Environmental Sustainability: Opportunity or Cost for Anaesthesia?

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23rd Sep 2019 Environment Reference this


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Environmental Sustainability: Opportunity or Cost for Anaesthesia?


Environmental sustainability in healthcare is rather dry (as its direct clinical implications are only modest), but very important topic in the 21st century as the threat of global warming and climate change is getting more ferocious, which is most likely to be the result of human activity since the mid-20th century.1

To tackle global warming, the parliament of UK established the Climate Change Act 2008, aiming to reduce the UK’s greenhouse gas emission by at least 80% by 2050.2 In the same year, the World Health Organisation also identified five recommendations for the global research community to protect health from climate change, which translated by the Association of Anaesthetists into six themes.3 

So, why is anaesthesia as a specialty playing such a significant role in addressing climate change? It is because we almost forget that pretty much all the inhalational anaesthetic agents are greenhouse gases that make the earth warmer by trapping energy inside the atmosphere as well as destructing the ozone layer.4,5 However, the contributions of them have been graciously excused under the guise of medical necessity. Corresponding to other industries, two important factors, i.e. cost and carbon footprint will always be associated in every stage from manufacturing, operating to waste disposal. The econometric general equilibrium assessment is the area that we concern. 

Overall, the NHS in England has an annual carbon footprint of 22.8 million tonnes of carbon dioxide, which consists of procurement (40%), energy (23%), travel (24%) and commissioned outside NHS (14%). Focusing on anaesthesia alone, it came to light that anaesthetic gases already constitute 5% of the carbon footprint for the hospital, which is considerable.6 Therefore, to achieve green anaesthesia, the application of ‘5R’ approach (reduce, reuse, recycle, rethink, research) can be implemented to evaluate its feasibility.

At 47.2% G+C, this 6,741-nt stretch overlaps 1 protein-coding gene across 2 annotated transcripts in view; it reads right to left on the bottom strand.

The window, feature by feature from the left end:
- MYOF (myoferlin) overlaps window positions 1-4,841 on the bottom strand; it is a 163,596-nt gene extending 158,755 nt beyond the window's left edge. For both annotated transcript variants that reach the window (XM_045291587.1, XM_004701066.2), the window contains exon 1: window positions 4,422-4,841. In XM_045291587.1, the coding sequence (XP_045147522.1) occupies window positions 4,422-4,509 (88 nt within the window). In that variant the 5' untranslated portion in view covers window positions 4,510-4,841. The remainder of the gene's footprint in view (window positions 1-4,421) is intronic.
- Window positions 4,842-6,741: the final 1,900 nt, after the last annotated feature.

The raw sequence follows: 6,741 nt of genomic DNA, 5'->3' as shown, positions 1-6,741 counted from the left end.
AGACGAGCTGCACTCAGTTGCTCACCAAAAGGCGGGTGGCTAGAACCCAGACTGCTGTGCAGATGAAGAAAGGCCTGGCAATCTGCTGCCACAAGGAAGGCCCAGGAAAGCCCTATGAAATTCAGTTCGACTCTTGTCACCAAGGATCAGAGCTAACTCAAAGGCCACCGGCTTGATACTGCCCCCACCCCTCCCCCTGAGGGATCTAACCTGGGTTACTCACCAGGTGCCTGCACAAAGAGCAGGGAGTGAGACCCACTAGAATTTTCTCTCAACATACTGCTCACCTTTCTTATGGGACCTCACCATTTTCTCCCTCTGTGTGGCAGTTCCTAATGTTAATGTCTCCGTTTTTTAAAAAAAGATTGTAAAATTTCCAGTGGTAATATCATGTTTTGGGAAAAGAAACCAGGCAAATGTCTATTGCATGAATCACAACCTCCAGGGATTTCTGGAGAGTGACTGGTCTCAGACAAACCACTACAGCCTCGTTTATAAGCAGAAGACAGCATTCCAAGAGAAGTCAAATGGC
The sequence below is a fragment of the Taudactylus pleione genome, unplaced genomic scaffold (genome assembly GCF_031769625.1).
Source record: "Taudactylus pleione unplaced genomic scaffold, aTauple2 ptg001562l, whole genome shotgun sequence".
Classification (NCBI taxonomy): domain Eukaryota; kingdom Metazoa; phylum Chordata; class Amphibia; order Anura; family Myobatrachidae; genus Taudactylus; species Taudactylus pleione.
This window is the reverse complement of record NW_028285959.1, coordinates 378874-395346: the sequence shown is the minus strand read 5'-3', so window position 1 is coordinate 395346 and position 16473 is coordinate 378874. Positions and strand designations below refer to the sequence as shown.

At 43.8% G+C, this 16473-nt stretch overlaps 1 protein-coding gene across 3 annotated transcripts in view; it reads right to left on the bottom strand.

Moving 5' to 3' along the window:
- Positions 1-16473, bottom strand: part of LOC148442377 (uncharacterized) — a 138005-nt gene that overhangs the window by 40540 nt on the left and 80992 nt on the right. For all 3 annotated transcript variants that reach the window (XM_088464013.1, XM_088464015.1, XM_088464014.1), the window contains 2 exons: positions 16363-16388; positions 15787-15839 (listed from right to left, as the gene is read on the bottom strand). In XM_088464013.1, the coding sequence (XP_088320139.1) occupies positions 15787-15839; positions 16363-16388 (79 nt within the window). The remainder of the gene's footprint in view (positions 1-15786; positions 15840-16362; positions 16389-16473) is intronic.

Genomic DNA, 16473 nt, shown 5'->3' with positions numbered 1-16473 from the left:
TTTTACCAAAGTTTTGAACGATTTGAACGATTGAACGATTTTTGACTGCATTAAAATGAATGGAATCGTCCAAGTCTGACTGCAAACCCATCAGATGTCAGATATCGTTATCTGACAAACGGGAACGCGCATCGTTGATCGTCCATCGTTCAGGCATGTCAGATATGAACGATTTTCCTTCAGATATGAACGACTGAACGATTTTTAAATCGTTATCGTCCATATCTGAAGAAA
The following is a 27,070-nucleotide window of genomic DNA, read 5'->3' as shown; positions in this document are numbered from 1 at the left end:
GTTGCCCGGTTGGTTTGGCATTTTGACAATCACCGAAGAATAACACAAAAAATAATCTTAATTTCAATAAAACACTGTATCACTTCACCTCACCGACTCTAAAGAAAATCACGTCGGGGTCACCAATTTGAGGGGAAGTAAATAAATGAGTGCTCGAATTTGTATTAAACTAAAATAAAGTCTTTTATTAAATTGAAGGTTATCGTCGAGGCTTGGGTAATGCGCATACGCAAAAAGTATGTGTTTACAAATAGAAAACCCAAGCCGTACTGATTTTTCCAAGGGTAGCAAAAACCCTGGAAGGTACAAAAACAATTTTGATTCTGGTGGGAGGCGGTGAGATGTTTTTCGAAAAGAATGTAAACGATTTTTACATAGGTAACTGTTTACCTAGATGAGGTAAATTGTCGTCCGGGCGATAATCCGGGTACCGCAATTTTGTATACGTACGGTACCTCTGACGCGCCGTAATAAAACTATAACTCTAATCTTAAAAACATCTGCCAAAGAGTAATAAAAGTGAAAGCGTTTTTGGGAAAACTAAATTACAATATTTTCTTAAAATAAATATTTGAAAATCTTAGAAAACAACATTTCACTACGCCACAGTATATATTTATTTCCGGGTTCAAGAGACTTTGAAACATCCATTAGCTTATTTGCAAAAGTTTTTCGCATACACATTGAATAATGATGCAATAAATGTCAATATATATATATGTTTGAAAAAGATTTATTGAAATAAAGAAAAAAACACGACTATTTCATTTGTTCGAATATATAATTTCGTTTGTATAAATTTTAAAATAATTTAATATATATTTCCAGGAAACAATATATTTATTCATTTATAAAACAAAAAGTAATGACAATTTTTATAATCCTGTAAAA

The most effective way to achieve ‘green’ is fairly straightforward that is cutting down the resource used in the first instance, or at least swap to a more environmentally one.

The impact of greenhouse gases is measured as global warming potential (GWP) over the 100-year horizon (GWP100). All the gases are calibrated with the well-known greenhouse gases CO2 (GWP100=1). The GWP100 of nitrous oxide is 298, sevoflurane 130, isoflurane 510 and desflurane 2540.7 Sherman et al.8 used modelling techniques to calculate to CO2e to provide one MAC hour of anaesthesia from manufacturing, transport to disposal. It turns out that nitrous oxide and desflurane cause the most warming despite nitrous oxide itself has the least GWP100 among them all. Hence, a suggestion has been made to avoid the use of nitrous oxide and desflurane as the inhalational anaesthetic. Sevoflurane, as a result, has gained popularity due to its rapid onset and recovery similar to desflurane, but has lower GWP, non-pungent smell and is cheaper to administer at lowest allowable flow rates for cases less than 2 MAC hours using Dion’s formula in multiple pieces of literature.9,10

Besides, the idea of low-flow inhalational anaesthesia has been widely recognised as having less environmental impact and less expensive than high-flow anaesthesia on top of other benefits such as maintaining heat and humidity in the breathing circuits without compromising clinical outcome.11,12 Low-flow fresh gas flow rates are ideally be used in maintenance anaesthesia.

In the past, used gases that are exhaled unchanged will escape or actively ventilate to the outside atmosphere to minimise pollution within the theatre environment for health and safety reason.13 The implementation of the scavenging system allows for the collection, capture and disposal of gases to avoid the anaesthetic gases being released to the atmosphere. Berry et al.14 reported the waste anaesthetic gas scavenging system has 99% efficiency in elimination, while a clinical trial performed by Jänchen et al.15 has shown that Zeolite can collect 62-86% used desflurane. The scavenging system has greatly reduced the release of anaesthetic gas to the atmosphere that minimising its environmental damages.

Reuse / Recycle